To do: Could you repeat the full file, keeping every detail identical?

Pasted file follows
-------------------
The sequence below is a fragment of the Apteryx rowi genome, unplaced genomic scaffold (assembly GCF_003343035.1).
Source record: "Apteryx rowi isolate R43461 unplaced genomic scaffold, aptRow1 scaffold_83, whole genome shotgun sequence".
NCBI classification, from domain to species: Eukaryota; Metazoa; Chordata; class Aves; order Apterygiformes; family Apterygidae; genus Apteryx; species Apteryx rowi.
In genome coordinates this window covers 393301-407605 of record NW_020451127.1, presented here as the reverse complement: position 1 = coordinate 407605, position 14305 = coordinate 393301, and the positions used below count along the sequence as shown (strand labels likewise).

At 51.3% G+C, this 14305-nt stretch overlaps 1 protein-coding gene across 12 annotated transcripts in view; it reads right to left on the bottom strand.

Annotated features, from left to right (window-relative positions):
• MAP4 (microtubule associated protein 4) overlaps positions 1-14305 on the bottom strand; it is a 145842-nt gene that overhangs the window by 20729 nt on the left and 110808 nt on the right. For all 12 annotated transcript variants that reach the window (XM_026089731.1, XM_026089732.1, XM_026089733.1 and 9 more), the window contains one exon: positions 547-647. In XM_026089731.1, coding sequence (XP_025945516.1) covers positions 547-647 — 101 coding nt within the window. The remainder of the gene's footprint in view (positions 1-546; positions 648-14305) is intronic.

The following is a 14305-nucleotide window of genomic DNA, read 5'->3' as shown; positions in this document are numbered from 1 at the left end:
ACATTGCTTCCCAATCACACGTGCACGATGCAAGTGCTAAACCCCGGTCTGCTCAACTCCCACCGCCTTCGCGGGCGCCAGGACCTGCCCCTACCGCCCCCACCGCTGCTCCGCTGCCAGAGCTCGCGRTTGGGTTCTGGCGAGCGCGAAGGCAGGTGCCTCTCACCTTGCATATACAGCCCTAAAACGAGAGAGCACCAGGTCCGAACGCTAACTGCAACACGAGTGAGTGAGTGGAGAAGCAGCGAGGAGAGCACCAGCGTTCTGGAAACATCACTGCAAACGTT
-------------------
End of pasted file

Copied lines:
The sequence below is a fragment of the Apteryx rowi genome, unplaced genomic scaffold (assembly GCF_003343035.1).
Source record: "Apteryx rowi isolate R43461 unplaced genomic scaffold, aptRow1 scaffold_83, whole genome shotgun sequence".
NCBI classification, from domain to species: Eukaryota; Metazoa; Chordata; class Aves; order Apterygiformes; family Apterygidae; genus Apteryx; species Apteryx rowi.
In genome coordinates this window covers 393301-407605 of record NW_020451127.1, presented here as the reverse complement: position 1 = coordinate 407605, position 14305 = coordinate 393301, and the positions used below count along the sequence as shown (strand labels likewise).

At 51.3% G+C, this 14305-nt stretch overlaps 1 protein-coding gene across 12 annotated transcripts in view; it reads right to left on the bottom strand.

Annotated features, from left to right (window-relative positions):
• MAP4 (microtubule associated protein 4) overlaps positions 1-14305 on the bottom strand; it is a 145842-nt gene that overhangs the window by 20729 nt on the left and 110808 nt on the right. For all 12 annotated transcript variants that reach the window (XM_026089731.1, XM_026089732.1, XM_026089733.1 and 9 more), the window contains one exon: positions 547-647. In XM_026089731.1, coding sequence (XP_025945516.1) covers positions 547-647 — 101 coding nt within the window. The remainder of the gene's footprint in view (positions 1-546; positions 648-14305) is intronic.

The following is a 14305-nucleotide window of genomic DNA, read 5'->3' as shown; positions in this document are numbered from 1 at the left end:
ACATTGCTTCCCAATCACACGTGCACGATGCAAGTGCTAAACCCCGGTCTGCTCAACTCCCACCGCCTTCGCGGGCGCCAGGACCTGCCCCTACCGCCCCCACCGCTGCTCCGCTGCCAGAGCTCGCGRTTGGGTTCTGGCGAGCGCGAAGGCAGGTGCCTCTCACCTTGCATATACAGCCCTAAAACGAGAGAGCACCAGGTCCGAACGCTAACTGCAACACGAGTGAGTGAGTGGAGAAGCAGCGAGGAGAGCACCAGCGTTCTGGAAACATCACTGCAAACGTT